Dysfunctional Feeling

Feelings are some of the best things we have been given as humans. We are deep, beautiful, and complex. However, I think the most beautiful things are most vulnerable to perversion.

I enjoy noticing things and forming conclusions about them. From my years of living and experiencing my own strong emotions, I’ve observed two distinct kinds of dysfunctional feeling that I’d like to share with you. Of course there are more kinds, but these are two that I’ve viewed and experienced.

Sometimes, people’s emotions tend to flow in towards themselves and get trapped in there. They don’t find healthy ways to express their feelings, so they just let their feelings fester, and ruminate on them constantly. The outside world becomes a blur as their own musings become their own realities. Other people serve only as dumping grounds, as the dysfunctional feeler desperately seeks for a way to escape their minds. Nobody else’s feelings matter; in fact, the person can’t even recognize anyone’s emotions but their own. They become so self-absorbed that any wrong move is interpreted to be against them. The person can become obsessed with their rigid senses of personal identity. Maladaptive coping skills are developed to either escape or exacerbate pain. The world just becomes a mirror–another way to look at themselves, usually in a negative, seethingly self-hating way.

And then, sometimes feelings are lost in others. The person becomes so occupied with pouring into others’ lives that they lose sight of themselves. Their needs no longer matter; it is all about somebody else. After a while, the dysfunctional feeler can no longer tell if their emotions are theirs or someone else’s. All sense of personal identity is erased. Internal needs are ignored or overlooked, and any attempt to care for the self is judged as selfish. Maladaptive coping skills are developed to manipulate others into giving them love, because they cannot love themselves without feeling greedy.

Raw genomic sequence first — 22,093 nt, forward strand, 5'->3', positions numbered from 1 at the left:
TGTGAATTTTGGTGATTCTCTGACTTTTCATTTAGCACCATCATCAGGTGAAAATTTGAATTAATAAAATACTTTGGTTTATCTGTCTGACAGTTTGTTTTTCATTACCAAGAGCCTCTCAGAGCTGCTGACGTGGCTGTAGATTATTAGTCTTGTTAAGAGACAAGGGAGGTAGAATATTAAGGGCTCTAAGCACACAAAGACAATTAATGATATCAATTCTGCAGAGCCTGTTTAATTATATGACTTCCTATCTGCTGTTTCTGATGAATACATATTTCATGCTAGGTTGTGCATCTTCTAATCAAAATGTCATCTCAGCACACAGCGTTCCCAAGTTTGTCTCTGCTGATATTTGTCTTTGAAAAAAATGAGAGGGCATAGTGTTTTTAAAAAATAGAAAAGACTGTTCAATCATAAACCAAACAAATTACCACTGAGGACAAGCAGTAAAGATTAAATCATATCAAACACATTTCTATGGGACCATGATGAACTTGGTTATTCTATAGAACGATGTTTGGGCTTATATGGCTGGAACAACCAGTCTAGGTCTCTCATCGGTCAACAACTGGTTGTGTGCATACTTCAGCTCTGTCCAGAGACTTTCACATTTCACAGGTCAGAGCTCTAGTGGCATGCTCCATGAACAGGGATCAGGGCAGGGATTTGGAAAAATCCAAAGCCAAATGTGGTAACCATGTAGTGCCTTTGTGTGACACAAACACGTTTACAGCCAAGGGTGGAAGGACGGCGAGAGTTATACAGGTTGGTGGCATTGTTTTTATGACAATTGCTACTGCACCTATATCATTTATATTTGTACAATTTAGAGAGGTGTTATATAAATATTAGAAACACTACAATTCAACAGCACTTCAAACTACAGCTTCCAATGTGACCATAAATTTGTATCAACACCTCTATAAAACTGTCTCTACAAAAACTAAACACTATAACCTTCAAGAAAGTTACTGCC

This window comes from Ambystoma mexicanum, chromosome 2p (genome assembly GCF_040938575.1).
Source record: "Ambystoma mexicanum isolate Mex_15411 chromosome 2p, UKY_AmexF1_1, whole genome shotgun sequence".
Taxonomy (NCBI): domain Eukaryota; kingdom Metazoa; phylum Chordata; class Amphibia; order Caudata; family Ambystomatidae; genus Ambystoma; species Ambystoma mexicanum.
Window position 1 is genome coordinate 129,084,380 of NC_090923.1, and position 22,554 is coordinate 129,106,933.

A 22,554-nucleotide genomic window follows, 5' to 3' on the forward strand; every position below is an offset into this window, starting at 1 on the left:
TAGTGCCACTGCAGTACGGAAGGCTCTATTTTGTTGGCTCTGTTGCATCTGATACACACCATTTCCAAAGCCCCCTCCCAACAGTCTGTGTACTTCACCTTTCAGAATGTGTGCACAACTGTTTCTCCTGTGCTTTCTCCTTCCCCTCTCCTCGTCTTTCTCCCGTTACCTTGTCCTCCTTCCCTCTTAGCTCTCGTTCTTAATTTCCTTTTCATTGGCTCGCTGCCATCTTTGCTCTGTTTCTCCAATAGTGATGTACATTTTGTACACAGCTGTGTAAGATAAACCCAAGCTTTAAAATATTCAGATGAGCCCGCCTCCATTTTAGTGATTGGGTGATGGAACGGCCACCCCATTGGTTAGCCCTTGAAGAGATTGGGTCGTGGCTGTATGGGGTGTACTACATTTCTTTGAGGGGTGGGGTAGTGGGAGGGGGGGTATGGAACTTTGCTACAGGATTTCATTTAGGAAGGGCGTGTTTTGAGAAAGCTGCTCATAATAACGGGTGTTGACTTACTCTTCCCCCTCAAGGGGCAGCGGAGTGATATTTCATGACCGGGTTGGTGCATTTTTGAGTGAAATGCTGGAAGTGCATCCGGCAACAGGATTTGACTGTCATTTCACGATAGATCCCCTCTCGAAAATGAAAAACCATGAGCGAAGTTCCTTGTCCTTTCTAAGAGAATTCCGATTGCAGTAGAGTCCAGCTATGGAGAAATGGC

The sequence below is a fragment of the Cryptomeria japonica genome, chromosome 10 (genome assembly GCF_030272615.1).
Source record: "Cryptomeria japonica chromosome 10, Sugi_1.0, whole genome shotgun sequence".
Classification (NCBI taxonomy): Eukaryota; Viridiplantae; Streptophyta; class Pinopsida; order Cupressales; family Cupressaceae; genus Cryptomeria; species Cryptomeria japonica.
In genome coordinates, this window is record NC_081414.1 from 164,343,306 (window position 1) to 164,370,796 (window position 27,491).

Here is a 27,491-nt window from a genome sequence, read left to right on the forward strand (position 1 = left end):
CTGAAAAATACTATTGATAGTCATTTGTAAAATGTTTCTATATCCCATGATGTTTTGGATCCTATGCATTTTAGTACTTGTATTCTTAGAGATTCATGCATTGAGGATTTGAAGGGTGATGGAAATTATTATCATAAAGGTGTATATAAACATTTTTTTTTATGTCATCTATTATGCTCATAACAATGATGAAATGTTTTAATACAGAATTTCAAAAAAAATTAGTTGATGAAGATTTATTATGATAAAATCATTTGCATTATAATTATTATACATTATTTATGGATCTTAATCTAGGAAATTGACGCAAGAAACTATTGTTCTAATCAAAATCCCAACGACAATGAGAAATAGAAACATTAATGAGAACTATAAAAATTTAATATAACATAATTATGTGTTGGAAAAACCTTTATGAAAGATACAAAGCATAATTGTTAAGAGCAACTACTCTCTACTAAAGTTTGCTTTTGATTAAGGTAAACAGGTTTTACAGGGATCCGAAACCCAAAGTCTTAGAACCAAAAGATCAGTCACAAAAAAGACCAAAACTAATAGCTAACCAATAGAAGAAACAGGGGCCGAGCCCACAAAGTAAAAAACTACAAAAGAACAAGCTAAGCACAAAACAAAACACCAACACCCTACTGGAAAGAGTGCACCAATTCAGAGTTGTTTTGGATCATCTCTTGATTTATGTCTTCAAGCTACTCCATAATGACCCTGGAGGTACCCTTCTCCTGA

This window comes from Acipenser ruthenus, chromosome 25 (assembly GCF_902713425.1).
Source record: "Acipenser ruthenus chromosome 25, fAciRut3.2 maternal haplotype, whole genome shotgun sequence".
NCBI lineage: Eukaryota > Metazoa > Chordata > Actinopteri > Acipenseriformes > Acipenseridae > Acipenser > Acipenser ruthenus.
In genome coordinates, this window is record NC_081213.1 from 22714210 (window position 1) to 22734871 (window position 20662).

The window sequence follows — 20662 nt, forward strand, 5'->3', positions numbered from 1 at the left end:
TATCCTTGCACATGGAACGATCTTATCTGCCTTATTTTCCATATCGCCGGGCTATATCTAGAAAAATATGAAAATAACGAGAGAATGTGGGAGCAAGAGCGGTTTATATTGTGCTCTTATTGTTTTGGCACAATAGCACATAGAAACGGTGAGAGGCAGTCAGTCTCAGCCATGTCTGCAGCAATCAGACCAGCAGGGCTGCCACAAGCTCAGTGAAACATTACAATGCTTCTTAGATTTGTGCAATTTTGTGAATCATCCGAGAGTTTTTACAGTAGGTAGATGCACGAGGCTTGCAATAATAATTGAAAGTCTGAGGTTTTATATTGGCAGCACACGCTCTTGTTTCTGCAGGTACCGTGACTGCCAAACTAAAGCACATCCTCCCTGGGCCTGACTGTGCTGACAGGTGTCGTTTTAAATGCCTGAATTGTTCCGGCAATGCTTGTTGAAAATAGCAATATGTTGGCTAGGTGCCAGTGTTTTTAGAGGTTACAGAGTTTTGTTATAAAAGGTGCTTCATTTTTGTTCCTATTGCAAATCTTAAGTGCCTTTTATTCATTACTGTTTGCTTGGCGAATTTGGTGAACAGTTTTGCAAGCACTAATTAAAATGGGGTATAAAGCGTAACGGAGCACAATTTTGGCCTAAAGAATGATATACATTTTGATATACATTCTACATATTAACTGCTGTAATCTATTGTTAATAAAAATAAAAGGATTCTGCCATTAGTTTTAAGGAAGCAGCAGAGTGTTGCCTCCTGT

I have personally never had much of an issue with the second dysfunctional feeling I’ve mentioned. I very much tend towards self-absorption and neglect of others’ needs. Which of these do you tend towards? Or is there another way your emotions become dysfunctional? Do you consider yourself emotionally healthy–why or why not? Think about it.


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